With the closing of schools, restaurants and businesses, farmers have had to find new and creative ways to connect their products to consumers. The latest episode in our “Trails of Regeneration” video series features a rancher on the frontline of COVID-19 and his journey in adapting to the challenges posed by the pandemic.

Husband and wife, Loren and Lisa Poncia, own Stemple Creek Ranch, a 1,000-acre regenerative farm located in the coastal hills of Northern California. At the ranch, purposeful rotational grazing is key to producing high-quality pastured and humanely raised animal products. It also works to promote biodiversity by preserving sensitive wildlife habitat and restoring natural watersheds.

Like many farmers around the world, the Poncias have been hit hard by the coronavirus outbreak. In an exclusive interview with Regeneration International, Loren explains how his farm lost 95 percent of its restaurant business seemingly overnight. 

The farm’s direct-to-consumer sales, on the other hand, have increased significantly. “Our online sales are skyrocketing,” Loren told Regeneration International in a Zoom interview. He and his 15 employees—while practicing social distancing and wearing protective gear—are working around the clock to cut and package products to be shipped direct to customers. 

The couple has also seen an increase in sales at their local farmer’s markets.

 “We sell at two farmers markets in northern San Francisco that are going strong. People are coming out to buy directly from us,” said Loren. “What we noticed is that people are buying more than usual because they are no longer eating out and are forced to prepare 21 homecooked meals a week and that requires a lot of food.”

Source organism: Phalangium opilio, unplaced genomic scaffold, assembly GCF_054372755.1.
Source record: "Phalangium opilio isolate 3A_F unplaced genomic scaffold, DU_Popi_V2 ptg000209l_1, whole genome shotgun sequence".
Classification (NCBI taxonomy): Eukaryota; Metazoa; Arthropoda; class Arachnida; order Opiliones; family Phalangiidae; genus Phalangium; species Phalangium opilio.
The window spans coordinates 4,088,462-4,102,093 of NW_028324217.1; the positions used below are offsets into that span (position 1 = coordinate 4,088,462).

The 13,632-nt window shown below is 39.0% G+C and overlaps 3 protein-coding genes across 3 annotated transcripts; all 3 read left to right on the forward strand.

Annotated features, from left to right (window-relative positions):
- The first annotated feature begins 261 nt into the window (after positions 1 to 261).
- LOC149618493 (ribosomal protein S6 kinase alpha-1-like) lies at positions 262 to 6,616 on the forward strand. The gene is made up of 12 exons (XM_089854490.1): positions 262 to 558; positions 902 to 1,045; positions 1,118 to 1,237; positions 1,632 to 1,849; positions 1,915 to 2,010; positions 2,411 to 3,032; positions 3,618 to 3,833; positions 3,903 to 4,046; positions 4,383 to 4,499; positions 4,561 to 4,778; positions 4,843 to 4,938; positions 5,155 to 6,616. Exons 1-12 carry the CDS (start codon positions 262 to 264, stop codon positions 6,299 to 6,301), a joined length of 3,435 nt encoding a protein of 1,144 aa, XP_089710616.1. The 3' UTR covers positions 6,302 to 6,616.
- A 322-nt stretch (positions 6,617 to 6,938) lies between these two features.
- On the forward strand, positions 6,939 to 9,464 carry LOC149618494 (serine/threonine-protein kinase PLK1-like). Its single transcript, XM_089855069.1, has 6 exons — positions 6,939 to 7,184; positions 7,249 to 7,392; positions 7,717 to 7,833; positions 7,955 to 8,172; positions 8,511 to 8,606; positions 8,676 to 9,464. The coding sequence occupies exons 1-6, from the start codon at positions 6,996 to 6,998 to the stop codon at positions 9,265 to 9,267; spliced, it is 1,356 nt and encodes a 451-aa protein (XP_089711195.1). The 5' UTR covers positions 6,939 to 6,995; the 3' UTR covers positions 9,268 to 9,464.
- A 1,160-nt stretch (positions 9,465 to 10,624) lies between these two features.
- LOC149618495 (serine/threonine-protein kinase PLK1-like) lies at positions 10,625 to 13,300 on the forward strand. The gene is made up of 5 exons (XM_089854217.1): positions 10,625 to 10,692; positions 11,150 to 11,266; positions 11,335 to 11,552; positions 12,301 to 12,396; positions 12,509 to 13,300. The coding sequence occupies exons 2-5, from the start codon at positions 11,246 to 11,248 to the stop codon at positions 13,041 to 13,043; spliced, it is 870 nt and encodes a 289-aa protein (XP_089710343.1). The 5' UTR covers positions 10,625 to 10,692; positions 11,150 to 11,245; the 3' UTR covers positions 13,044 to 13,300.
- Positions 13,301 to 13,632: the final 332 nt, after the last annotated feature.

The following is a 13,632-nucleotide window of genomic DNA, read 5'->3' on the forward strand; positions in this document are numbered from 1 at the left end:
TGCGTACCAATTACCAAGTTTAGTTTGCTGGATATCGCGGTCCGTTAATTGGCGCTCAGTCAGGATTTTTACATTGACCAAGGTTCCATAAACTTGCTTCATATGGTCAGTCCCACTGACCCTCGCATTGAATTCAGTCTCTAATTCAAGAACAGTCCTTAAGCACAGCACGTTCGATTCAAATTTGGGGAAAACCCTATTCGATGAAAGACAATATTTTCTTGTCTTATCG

For decades, the organic regenerative food movement has advocated for more direct-to-consumer sales and better access to local food. That vision is gaining momentum amid the pandemic.  As the industrial food supply chain breaks down amid COVID-19, demand for locally produced food has surged.

 “In my local community people are united in helping and watching out for their neighbors, so we’re actually seeing a surge in solidarity,” said Loren. 

 Stemple Creek Ranch practices purposeful grazing to improve soil health

 In 2013, Stemple Creek Ranch was asked to participate in a 10-year study with the Marin Carbon Project, a consortium of independent agricultural institutions in Marin County, California. The project’s mission is to increase carbon sequestration in rangeland, agricultural and forest soils to mitigate the effects of climate change.

The Marin Carbon Project required the ranch to complete a soil assessment before applying organic compost to a portion of pastureland in an effort to increase soil carbon. The benefits were enhanced by purposefully grazing livestock, which help stomp the compost into the ground and leave behind natural fertilizer. 

On its website, the ranch says it’s “excited to be on the forefront of this ground-breaking research that is showing how best agriculture practices can harness atmospheric carbon to improve soil content on farms, and mitigate the effects of global warming.”

The regenerative practices not only build resilience on the ranch, but they also help educate consumers and get them excited about where their food comes from, said Loren, adding that it’s a win-win for food and farming, human health and the environment. 

“Smallhold regenerative farmers are a resilient bunch and we can get through this because we have all the fertility we need on our farm,” Loren said.